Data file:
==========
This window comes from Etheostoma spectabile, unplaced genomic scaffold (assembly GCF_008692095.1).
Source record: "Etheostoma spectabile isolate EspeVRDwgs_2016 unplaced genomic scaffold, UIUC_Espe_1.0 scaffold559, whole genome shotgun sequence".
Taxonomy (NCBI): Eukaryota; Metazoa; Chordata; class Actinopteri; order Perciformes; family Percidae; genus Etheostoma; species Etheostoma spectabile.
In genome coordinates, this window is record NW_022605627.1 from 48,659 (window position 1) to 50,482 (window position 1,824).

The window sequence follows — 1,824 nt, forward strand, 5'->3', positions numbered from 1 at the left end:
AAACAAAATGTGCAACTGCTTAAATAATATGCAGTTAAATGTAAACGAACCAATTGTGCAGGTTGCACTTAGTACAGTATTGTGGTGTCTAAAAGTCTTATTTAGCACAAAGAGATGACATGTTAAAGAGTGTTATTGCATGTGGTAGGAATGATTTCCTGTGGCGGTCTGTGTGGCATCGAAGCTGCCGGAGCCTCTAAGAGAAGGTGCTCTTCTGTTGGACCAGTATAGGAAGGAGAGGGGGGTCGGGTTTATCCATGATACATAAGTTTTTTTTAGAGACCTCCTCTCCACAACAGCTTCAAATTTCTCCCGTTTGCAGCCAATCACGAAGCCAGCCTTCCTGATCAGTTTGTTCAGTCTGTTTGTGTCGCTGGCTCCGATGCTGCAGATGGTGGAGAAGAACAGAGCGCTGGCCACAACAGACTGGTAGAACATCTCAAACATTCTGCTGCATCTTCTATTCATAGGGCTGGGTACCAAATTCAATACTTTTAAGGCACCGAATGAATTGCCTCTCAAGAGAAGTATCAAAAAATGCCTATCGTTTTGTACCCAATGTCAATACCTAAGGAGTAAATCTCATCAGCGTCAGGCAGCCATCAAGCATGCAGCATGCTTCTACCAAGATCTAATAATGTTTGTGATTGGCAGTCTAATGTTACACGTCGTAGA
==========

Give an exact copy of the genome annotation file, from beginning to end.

This window comes from Etheostoma spectabile, unplaced genomic scaffold (assembly GCF_008692095.1).
Source record: "Etheostoma spectabile isolate EspeVRDwgs_2016 unplaced genomic scaffold, UIUC_Espe_1.0 scaffold559, whole genome shotgun sequence".
Taxonomy (NCBI): Eukaryota; Metazoa; Chordata; class Actinopteri; order Perciformes; family Percidae; genus Etheostoma; species Etheostoma spectabile.
In genome coordinates, this window is record NW_022605627.1 from 48,659 (window position 1) to 50,482 (window position 1,824).

The window sequence follows — 1,824 nt, forward strand, 5'->3', positions numbered from 1 at the left end:
AAACAAAATGTGCAACTGCTTAAATAATATGCAGTTAAATGTAAACGAACCAATTGTGCAGGTTGCACTTAGTACAGTATTGTGGTGTCTAAAAGTCTTATTTAGCACAAAGAGATGACATGTTAAAGAGTGTTATTGCATGTGGTAGGAATGATTTCCTGTGGCGGTCTGTGTGGCATCGAAGCTGCCGGAGCCTCTAAGAGAAGGTGCTCTTCTGTTGGACCAGTATAGGAAGGAGAGGGGGGTCGGGTTTATCCATGATACATAAGTTTTTTTTAGAGACCTCCTCTCCACAACAGCTTCAAATTTCTCCCGTTTGCAGCCAATCACGAAGCCAGCCTTCCTGATCAGTTTGTTCAGTCTGTTTGTGTCGCTGGCTCCGATGCTGCAGATGGTGGAGAAGAACAGAGCGCTGGCCACAACAGACTGGTAGAACATCTCAAACATTCTGCTGCATCTTCTATTCATAGGGCTGGGTACCAAATTCAATACTTTTAAGGCACCGAATGAATTGCCTCTCAAGAGAAGTATCAAAAAATGCCTATCGTTTTGTACCCAATGTCAATACCTAAGGAGTAAATCTCATCAGCGTCAGGCAGCCATCAAGCATGCAGCATGCTTCTACCAAGATCTAATAATGTTTGTGATTGGCAGTCTAATGTTACACGTCGTAGA